What It's Like to Weigh People Constantly As Part of My Job
By: Brenna Briggs I work in a medical practice. I’m a medical assistant. I greet the patients, escort them to their exam rooms, get all of the information, and take their vitals. When we get to the “I’m just going to have you step on the scale so I can get your weight” part, there is always a pit in my stomach. I have not had one person that is eager or happy to oblige with the task I suggested. It brings down the entire mood of the person, eating disorder or not.
It’s a terrible feeling for the patient, but also for me because I get it. We allow this silly number to have so much power over us that it literally can make or break someone’s day. I have gotten used to dealing with the patient’s comments, because well, we have no choice. I need to get their weight, it’s part of my job, it’s protocol. I try to make jokes to make light of the situation, and normally we get through the awkward moment fairly quickly. The part I’ll never get used to is the patient’s that say to me “If I looked like you I wouldn't have a problem getting on the scale.” I grit my teeth, and I smile, because what else can I do?
I can’t tell them that I was a slave to the scale, I spent my days not eating, or getting rid of every little morsel of food I did let myself indulge in. I did this because I didn’t want to look like me. I was depressed, I was sad, I was trapped in my own body and I was a slave to the scale and my eating disorder. One hospitalization and treatment center after another, hostage by my own mind for 12 years. They don’t know this though, how could they? I’m short, and at my healthy body weight I am on the smaller side, but I’m healthy. I’m strong, I’m courageous and I beat a disease that almost killed me.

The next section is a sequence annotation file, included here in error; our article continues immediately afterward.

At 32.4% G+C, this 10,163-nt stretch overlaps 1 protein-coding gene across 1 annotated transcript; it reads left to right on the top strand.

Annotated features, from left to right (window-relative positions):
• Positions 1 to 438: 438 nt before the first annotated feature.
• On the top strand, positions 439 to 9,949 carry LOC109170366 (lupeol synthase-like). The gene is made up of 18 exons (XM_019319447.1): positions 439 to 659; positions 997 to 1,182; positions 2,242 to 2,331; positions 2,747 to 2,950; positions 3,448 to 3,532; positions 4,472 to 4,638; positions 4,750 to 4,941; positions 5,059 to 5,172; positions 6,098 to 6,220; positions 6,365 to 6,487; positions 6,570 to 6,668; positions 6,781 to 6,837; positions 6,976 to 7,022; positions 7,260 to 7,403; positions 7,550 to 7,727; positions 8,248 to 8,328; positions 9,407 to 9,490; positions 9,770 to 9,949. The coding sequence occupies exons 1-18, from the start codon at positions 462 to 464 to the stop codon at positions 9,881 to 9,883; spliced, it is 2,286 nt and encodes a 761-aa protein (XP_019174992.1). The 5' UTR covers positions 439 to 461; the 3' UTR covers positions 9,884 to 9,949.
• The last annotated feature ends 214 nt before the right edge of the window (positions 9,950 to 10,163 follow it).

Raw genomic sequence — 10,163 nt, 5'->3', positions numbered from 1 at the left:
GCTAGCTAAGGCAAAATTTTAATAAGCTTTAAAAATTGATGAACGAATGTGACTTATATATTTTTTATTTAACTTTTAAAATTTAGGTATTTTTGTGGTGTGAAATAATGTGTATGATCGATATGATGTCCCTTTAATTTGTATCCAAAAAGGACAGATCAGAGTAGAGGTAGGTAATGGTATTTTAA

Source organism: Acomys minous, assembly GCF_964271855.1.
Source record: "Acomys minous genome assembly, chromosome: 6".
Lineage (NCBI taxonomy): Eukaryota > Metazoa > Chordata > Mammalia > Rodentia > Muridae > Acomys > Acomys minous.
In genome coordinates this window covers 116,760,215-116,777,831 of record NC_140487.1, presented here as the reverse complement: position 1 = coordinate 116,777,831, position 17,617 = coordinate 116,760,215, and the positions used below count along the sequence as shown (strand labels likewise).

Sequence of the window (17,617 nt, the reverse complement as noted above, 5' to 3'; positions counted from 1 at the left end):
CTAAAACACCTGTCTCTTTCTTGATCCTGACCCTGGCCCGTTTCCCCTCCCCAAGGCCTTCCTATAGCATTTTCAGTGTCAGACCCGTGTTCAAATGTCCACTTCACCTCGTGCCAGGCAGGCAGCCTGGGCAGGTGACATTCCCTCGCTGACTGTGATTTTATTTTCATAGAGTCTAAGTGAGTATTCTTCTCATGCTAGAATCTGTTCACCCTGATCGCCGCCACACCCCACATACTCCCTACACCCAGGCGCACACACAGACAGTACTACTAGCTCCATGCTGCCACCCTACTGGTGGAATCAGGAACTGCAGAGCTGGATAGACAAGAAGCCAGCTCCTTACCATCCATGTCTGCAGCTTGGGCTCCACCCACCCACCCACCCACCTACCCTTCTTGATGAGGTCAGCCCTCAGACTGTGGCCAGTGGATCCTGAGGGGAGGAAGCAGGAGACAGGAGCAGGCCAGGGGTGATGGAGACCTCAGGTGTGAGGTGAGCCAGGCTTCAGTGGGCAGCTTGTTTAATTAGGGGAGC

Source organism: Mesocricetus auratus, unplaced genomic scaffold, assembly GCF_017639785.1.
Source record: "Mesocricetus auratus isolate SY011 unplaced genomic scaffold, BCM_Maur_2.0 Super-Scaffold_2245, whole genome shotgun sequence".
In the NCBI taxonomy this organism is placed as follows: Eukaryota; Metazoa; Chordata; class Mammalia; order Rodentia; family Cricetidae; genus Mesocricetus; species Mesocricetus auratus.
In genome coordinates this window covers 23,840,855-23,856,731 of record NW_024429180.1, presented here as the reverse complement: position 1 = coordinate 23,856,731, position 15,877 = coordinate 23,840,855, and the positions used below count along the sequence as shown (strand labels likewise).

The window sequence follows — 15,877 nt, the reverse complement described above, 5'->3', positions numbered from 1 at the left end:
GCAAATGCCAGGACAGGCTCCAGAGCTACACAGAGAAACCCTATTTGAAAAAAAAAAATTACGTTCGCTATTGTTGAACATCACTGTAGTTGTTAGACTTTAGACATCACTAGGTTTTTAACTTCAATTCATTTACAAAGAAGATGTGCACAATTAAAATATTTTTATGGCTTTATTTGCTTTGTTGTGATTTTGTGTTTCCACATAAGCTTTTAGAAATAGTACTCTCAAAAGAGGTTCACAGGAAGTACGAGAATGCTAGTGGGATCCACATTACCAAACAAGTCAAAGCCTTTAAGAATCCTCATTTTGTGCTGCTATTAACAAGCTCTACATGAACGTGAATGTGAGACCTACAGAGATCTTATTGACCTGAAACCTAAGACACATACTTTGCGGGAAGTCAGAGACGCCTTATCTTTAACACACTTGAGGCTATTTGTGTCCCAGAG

I’m proud of the way I look because it took me a long time to get to that point, and you know what? If you were me, you wouldn't have a problem getting on the scale because I don’t have a scale, I don’t weigh myself because I am more than a number and I will never let a day be ruined by a number. I will never be a hostage to a number and I am damn proud of that. Recovery has given me my life back, and it has given me so much more than that as well. A new outlook on life, a new power. A new passion for helping people especially those struggling just like I was. I know these patients don’t mean any harm by what they are saying, but I guess my feeling is, you can never be too careful with blunt statements. Everybody is fighting their own battle and demons, think before you speak, bring each other up. Spread love, not hate, and especially not germs.
About the Author: Brenna Briggs is a Project HEAL Boston Chapter volunteer.